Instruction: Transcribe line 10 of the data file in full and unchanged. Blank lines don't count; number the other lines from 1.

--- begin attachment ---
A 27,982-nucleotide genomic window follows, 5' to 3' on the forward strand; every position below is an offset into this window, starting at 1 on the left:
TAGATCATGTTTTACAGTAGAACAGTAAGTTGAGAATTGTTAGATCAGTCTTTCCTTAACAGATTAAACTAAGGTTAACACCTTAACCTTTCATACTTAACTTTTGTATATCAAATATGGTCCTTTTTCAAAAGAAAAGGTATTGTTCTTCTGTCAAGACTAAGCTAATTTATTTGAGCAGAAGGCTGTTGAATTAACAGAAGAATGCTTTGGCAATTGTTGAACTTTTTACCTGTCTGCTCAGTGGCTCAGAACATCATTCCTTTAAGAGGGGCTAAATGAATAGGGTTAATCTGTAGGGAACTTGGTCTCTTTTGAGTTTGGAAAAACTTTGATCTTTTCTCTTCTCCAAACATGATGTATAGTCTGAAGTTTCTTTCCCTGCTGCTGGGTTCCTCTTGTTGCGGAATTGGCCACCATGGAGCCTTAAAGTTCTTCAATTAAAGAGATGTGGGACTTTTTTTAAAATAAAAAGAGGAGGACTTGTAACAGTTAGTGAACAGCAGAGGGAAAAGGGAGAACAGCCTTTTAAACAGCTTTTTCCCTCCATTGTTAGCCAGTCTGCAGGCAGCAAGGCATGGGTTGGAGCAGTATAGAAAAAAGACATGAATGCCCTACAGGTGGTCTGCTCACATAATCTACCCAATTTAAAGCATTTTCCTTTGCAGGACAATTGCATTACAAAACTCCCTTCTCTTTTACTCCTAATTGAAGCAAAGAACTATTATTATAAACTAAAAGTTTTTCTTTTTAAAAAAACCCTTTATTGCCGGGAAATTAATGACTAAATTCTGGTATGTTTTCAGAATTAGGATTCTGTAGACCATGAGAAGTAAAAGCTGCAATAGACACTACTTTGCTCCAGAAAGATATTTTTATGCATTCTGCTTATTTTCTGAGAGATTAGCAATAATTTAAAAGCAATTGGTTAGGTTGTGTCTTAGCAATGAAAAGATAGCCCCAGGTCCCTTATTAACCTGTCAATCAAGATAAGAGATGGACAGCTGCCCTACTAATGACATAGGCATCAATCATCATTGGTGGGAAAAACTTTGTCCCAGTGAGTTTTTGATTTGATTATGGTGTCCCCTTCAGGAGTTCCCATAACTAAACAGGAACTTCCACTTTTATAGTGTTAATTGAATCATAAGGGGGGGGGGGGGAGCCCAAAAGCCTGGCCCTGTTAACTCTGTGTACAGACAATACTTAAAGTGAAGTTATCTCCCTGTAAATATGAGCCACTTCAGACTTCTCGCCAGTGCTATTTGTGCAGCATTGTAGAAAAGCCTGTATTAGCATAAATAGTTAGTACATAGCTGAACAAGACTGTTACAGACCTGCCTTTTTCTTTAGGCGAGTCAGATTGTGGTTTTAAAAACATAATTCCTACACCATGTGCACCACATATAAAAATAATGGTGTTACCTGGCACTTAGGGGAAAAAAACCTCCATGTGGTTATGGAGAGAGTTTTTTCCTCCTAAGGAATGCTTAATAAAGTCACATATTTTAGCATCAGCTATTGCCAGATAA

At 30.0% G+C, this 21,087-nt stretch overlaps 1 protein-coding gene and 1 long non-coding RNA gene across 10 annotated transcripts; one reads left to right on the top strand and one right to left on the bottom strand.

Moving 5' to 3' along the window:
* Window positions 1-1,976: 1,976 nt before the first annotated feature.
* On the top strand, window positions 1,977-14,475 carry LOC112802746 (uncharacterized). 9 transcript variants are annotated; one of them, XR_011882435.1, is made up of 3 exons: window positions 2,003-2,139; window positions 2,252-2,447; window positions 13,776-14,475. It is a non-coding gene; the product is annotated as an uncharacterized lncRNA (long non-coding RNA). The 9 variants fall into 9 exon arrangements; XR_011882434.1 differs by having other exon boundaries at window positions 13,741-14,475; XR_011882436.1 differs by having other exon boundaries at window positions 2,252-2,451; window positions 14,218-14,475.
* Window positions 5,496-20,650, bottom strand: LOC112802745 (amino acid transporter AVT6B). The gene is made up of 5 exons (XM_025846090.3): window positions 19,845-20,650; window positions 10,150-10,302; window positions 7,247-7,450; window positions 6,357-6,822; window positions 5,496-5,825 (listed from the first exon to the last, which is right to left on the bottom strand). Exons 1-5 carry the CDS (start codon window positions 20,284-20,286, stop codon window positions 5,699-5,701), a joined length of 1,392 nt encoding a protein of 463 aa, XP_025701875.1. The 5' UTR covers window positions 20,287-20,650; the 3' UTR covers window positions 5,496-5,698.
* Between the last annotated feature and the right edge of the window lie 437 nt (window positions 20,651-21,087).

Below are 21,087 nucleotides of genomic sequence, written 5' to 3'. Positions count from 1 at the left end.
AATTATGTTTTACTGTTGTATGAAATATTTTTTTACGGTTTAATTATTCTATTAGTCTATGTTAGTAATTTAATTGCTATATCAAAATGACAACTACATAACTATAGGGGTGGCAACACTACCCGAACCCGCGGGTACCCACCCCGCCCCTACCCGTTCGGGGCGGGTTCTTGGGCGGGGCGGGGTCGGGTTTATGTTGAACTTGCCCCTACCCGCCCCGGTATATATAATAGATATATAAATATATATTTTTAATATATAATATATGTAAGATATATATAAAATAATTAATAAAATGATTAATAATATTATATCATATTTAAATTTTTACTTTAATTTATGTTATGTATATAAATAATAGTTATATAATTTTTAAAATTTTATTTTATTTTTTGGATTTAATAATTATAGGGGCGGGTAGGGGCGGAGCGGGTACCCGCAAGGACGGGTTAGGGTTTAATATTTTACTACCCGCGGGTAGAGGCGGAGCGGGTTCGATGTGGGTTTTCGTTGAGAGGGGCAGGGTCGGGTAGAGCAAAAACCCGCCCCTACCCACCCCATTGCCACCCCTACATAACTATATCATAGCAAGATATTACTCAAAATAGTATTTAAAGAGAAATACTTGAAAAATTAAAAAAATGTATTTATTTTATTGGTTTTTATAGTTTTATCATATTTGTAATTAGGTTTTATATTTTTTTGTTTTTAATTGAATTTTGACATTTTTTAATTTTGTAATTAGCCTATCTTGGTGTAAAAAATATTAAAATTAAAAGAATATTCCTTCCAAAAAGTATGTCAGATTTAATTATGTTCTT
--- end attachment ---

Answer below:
AATTATGTTTTACTGTTGTATGAAATATTTTTTTACGGTTTAATTATTCTATTAGTCTATGTTAGTAATTTAATTGCTATATCAAAATGACAACTACATAACTATAGGGGTGGCAACACTACCCGAACCCGCGGGTACCCACCCCGCCCCTACCCGTTCGGGGCGGGTTCTTGGGCGGGGCGGGGTCGGGTTTATGTTGAACTTGCCCCTACCCGCCCCGGTATATATAATAGATATATAAATATATATTTTTAATATATAATATATGTAAGATATATATAAAATAATTAATAAAATGATTAATAATATTATATCATATTTAAATTTTTACTTTAATTTATGTTATGTATATAAATAATAGTTATATAATTTTTAAAATTTTATTTTATTTTTTGGATTTAATAATTATAGGGGCGGGTAGGGGCGGAGCGGGTACCCGCAAGGACGGGTTAGGGTTTAATATTTTACTACCCGCGGGTAGAGGCGGAGCGGGTTCGATGTGGGTTTTCGTTGAGAGGGGCAGGGTCGGGTAGAGCAAAAACCCGCCCCTACCCACCCCATTGCCACCCCTACATAACTATATCATAGCAAGATATTACTCAAAATAGTATTTAAAGAGAAATACTTGAAAAATTAAAAAAATGTATTTATTTTATTGGTTTTTATAGTTTTATCATATTTGTAATTAGGTTTTATATTTTTTTGTTTTTAATTGAATTTTGACATTTTTTAATTTTGTAATTAGCCTATCTTGGTGTAAAAAATATTAAAATTAAAAGAATATTCCTTCCAAAAAGTATGTCAGATTTAATTATGTTCTT